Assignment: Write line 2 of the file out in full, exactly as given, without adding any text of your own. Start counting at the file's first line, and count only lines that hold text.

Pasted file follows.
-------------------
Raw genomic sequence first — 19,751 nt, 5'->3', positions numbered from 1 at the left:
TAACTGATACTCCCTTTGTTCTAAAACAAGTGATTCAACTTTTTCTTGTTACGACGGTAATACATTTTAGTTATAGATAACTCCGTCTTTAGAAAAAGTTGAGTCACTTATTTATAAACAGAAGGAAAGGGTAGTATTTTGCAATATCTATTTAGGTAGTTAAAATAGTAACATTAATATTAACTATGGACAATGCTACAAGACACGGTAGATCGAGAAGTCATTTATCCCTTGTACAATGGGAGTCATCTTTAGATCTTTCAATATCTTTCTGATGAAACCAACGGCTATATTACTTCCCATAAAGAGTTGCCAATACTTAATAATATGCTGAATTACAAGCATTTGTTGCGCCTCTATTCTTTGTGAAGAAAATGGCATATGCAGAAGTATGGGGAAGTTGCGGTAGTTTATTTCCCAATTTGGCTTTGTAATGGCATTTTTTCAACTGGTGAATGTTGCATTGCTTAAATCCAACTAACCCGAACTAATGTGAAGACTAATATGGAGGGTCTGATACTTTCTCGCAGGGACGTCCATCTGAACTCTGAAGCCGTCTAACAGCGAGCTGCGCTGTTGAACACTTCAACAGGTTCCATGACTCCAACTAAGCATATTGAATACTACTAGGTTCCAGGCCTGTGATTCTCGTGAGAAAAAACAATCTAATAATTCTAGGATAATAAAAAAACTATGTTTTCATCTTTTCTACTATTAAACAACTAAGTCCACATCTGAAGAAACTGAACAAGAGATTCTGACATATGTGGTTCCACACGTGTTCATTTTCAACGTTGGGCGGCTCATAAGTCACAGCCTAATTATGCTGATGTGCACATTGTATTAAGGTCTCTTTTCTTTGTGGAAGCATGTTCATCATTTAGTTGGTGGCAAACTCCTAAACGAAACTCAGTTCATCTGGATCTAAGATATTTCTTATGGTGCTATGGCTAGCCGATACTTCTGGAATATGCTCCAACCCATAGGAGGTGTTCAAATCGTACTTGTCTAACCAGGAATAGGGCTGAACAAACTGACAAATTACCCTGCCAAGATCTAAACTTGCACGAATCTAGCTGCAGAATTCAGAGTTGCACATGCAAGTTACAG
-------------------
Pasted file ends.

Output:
TAACTGATACTCCCTTTGTTCTAAAACAAGTGATTCAACTTTTTCTTGTTACGACGGTAATACATTTTAGTTATAGATAACTCCGTCTTTAGAAAAAGTTGAGTCACTTATTTATAAACAGAAGGAAAGGGTAGTATTTTGCAATATCTATTTAGGTAGTTAAAATAGTAACATTAATATTAACTATGGACAATGCTACAAGACACGGTAGATCGAGAAGTCATTTATCCCTTGTACAATGGGAGTCATCTTTAGATCTTTCAATATCTTTCTGATGAAACCAACGGCTATATTACTTCCCATAAAGAGTTGCCAATACTTAATAATATGCTGAATTACAAGCATTTGTTGCGCCTCTATTCTTTGTGAAGAAAATGGCATATGCAGAAGTATGGGGAAGTTGCGGTAGTTTATTTCCCAATTTGGCTTTGTAATGGCATTTTTTCAACTGGTGAATGTTGCATTGCTTAAATCCAACTAACCCGAACTAATGTGAAGACTAATATGGAGGGTCTGATACTTTCTCGCAGGGACGTCCATCTGAACTCTGAAGCCGTCTAACAGCGAGCTGCGCTGTTGAACACTTCAACAGGTTCCATGACTCCAACTAAGCATATTGAATACTACTAGGTTCCAGGCCTGTGATTCTCGTGAGAAAAAACAATCTAATAATTCTAGGATAATAAAAAAACTATGTTTTCATCTTTTCTACTATTAAACAACTAAGTCCACATCTGAAGAAACTGAACAAGAGATTCTGACATATGTGGTTCCACACGTGTTCATTTTCAACGTTGGGCGGCTCATAAGTCACAGCCTAATTATGCTGATGTGCACATTGTATTAAGGTCTCTTTTCTTTGTGGAAGCATGTTCATCATTTAGTTGGTGGCAAACTCCTAAACGAAACTCAGTTCATCTGGATCTAAGATATTTCTTATGGTGCTATGGCTAGCCGATACTTCTGGAATATGCTCCAACCCATAGGAGGTGTTCAAATCGTACTTGTCTAACCAGGAATAGGGCTGAACAAACTGACAAATTACCCTGCCAAGATCTAAACTTGCACGAATCTAGCTGCAGAATTCAGAGTTGCACATGCAAGTTACAG